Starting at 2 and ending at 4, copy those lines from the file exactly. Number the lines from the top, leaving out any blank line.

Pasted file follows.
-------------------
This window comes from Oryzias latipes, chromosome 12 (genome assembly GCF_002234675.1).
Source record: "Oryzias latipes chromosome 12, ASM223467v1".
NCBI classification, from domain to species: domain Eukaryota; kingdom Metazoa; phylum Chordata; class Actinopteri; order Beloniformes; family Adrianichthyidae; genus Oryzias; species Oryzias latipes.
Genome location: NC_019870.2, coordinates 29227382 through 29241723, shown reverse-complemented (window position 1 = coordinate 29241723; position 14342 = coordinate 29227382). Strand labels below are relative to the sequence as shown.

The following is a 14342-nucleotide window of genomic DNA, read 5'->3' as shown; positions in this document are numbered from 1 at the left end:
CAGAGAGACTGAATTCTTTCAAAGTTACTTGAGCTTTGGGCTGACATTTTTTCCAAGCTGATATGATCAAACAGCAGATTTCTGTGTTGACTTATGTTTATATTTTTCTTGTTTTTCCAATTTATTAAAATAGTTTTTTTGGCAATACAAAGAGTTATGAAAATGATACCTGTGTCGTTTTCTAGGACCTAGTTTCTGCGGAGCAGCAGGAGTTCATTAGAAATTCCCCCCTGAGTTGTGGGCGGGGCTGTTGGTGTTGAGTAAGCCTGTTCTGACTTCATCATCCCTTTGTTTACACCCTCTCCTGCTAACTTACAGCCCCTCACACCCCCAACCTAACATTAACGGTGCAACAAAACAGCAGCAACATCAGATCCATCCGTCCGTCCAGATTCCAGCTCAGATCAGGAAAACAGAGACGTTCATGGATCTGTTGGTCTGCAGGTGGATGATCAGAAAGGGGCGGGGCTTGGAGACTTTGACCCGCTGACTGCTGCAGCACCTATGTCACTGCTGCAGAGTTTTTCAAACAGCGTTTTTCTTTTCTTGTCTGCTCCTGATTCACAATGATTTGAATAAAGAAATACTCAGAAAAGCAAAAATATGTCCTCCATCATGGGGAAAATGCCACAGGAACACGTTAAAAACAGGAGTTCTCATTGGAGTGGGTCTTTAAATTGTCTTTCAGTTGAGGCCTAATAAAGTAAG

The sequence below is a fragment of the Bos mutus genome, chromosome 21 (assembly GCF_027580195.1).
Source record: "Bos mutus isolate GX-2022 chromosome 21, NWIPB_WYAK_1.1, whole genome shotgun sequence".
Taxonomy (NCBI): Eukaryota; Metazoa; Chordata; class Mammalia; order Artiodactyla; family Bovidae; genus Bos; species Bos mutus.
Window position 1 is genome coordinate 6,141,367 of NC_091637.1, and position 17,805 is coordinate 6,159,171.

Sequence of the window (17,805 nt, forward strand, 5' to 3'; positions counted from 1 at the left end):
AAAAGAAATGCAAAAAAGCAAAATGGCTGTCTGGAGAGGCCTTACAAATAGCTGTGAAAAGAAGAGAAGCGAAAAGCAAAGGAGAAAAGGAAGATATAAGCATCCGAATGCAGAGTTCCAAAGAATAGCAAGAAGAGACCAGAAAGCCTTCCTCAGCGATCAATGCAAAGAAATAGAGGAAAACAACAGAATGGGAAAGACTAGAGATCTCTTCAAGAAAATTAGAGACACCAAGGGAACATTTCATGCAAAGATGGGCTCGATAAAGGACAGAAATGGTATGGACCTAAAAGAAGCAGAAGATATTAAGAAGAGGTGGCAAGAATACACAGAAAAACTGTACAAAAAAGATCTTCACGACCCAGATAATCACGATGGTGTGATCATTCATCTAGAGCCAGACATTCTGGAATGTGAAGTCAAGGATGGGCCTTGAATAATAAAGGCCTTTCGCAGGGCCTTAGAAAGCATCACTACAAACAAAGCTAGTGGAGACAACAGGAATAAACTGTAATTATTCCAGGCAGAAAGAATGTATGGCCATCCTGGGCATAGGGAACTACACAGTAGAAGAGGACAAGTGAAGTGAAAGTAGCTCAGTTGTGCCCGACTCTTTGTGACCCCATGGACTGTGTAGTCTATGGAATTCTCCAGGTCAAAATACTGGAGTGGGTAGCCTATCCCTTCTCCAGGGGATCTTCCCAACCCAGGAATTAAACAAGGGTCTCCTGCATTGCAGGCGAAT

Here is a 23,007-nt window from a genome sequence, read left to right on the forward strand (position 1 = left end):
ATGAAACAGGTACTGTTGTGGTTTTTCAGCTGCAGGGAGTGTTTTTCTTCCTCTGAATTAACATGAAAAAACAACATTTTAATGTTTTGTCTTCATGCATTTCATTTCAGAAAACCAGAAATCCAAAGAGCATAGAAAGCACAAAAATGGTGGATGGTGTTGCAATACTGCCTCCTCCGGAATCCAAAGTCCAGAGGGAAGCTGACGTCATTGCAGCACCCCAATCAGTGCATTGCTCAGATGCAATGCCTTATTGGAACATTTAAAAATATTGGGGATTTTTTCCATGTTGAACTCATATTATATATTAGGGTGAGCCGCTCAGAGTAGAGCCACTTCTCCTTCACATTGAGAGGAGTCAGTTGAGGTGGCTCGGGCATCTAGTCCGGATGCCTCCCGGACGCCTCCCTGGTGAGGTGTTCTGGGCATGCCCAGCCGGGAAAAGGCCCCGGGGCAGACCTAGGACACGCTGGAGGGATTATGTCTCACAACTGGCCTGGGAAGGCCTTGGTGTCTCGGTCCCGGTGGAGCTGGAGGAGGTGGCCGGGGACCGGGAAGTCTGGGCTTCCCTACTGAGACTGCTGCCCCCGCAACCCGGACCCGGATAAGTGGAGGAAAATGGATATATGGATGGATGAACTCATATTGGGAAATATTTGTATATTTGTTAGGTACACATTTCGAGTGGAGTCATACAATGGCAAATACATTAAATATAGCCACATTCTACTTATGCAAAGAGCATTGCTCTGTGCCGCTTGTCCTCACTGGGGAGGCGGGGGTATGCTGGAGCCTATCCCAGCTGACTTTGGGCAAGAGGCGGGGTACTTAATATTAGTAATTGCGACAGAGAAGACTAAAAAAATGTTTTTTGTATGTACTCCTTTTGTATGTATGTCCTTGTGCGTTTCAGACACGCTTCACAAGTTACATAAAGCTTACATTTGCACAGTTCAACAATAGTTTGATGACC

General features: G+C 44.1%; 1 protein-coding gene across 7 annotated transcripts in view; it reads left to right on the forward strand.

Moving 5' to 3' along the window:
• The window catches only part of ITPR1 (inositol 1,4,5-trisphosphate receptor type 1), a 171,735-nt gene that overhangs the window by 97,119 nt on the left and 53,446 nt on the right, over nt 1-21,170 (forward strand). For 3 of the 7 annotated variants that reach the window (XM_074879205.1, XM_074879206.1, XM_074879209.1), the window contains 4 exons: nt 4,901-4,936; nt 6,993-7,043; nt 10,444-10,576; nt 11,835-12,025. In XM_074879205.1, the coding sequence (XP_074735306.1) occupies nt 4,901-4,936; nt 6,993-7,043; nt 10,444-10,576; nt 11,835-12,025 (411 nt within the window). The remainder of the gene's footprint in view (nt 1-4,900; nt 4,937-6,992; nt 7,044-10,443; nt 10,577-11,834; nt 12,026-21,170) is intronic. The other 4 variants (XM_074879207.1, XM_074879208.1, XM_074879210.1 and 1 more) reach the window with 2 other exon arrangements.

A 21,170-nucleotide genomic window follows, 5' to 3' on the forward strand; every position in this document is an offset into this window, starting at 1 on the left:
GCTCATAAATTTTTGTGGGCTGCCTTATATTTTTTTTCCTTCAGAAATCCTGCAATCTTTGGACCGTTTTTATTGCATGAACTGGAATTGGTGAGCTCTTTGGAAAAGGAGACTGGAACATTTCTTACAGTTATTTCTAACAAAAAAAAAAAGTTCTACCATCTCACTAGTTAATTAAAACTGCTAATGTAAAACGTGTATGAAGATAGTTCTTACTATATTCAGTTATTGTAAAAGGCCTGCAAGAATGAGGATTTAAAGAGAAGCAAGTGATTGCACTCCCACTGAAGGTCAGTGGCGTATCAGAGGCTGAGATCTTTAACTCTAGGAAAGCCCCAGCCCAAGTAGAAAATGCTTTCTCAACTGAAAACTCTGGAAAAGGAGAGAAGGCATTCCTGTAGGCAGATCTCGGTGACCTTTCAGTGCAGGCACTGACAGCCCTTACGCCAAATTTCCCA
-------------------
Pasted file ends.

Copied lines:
Source record: "Oryzias latipes chromosome 12, ASM223467v1".
NCBI classification, from domain to species: domain Eukaryota; kingdom Metazoa; phylum Chordata; class Actinopteri; order Beloniformes; family Adrianichthyidae; genus Oryzias; species Oryzias latipes.
Genome location: NC_019870.2, coordinates 29227382 through 29241723, shown reverse-complemented (window position 1 = coordinate 29241723; position 14342 = coordinate 29227382). Strand labels below are relative to the sequence as shown.